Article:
How to Calibrate Your 3D Printer Extruder
Just like any machine, your 3D printer requires regular maintenance so that it’s always in tip-top shape. Considering all the intricate moving parts of a 3D printer, it’s easy to imagine how a misaligned build platform or a dirty nozzle can mess up your print. This wastes not just your precious filament, but also the hours of printing that you’ll have to start all over again.
One of the things that we recommend the users of 3D printers to regularly do is to calibrate their extruders. This is an often overlooked aspect of 3D printer maintenance, but it can really help you get your projects to look just the way you want them.
When do you need to calibrate your extruder?
The main point of calibrating your extruder is to make sure that it is extruding exactly the amount of filament that you need it to. Why calibrate your extruder in the first place? To make this point clear, it would be better to talk about what will happen if you DON’T calibrate your 3D printer’s extruder.
Fortunately, it’s easy enough to spot an extruder that needs calibration. Either of two things can happen: your extruder can over-extrude, or it may under-extrude.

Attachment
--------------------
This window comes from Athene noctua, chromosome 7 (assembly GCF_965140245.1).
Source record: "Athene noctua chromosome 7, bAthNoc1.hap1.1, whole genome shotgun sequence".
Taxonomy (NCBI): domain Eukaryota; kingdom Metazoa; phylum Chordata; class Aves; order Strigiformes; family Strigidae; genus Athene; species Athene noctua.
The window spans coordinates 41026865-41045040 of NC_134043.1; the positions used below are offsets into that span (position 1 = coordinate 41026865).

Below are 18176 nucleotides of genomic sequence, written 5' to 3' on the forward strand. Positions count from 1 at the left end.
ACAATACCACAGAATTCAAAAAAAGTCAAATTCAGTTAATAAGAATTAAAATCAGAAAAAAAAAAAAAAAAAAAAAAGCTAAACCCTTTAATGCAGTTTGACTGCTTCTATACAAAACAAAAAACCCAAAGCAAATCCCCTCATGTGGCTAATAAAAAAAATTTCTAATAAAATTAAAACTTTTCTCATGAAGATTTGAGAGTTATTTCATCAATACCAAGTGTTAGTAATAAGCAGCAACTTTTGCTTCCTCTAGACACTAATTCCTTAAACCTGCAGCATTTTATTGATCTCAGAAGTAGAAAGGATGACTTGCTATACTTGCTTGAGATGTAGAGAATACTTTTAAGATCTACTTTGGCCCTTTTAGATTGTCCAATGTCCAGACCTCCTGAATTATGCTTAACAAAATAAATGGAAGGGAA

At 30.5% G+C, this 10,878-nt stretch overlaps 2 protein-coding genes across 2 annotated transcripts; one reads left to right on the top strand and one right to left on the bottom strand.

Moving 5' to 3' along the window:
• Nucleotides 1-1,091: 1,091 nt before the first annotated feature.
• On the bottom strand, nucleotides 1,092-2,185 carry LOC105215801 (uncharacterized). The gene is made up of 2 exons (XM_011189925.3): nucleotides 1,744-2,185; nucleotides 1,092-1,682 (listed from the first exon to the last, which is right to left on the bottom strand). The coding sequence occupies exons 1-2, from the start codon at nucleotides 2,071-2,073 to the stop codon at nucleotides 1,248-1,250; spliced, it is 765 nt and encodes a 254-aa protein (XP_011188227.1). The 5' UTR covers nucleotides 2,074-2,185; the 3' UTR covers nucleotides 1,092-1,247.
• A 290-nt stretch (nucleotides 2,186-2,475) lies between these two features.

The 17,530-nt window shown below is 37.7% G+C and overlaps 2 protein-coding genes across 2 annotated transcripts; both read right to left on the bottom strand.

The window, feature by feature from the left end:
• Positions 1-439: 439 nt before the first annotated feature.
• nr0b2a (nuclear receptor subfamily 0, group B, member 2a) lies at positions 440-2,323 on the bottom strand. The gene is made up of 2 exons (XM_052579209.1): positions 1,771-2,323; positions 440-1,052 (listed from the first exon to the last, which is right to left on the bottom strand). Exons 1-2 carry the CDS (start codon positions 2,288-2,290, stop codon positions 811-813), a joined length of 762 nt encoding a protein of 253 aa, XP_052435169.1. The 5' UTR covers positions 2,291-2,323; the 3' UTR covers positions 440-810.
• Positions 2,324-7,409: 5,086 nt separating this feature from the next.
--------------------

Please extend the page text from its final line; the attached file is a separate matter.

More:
If your extruder is over-extruding or laying down too much filament, your print will typically come out with blobs or droopy features where the excess filament lacks support or is simply too heavy. If your model has a lot of gaps, then there’s a good chance that you will run into stringing problems. Left unchecked, over-extrusion will eventually result in a clogged nozzle.
On the other hand, under-extrusion is typically characterized by gaps and holes in your print where there shouldn’t be any. You may also end up with layers that are too thin, resulting in adhesion problems and warping in some sections. In any case, you’re going to end up with a print that lacks mechanical integrity.
A step-by-step guide to calibrating your 3D printer extruder
Calibrating your printer is a simple process that shouldn’t take your more than an hour. Take note that some of these steps will require you to make adjustments on your printer’s slicer software, the specifics of which will depend on which slicer software you have. Still, the basic idea should remain the same.
1. Gather your materials
- Your 3D printer
- Slicer software you normally use
- A micrometer (preferred) or caliper
- A ruler
- A permanent marker
- A spool of any non-flexible filament
2. Turn on your printer, connect it to the computer (via USB or Wi-Fi), and start the slicer software
3. Pre-heat your printer to the temperature appropriate to the filament
4. Feed the filament into your extruder like normal (Important: Make sure that there are is no leftover filament in your nozzle)
5. From the point where your filament enters the extruder, measure exactly 120 millimeters of your filament using a micrometer or caliper. Mark this point clearly with a permanent marker.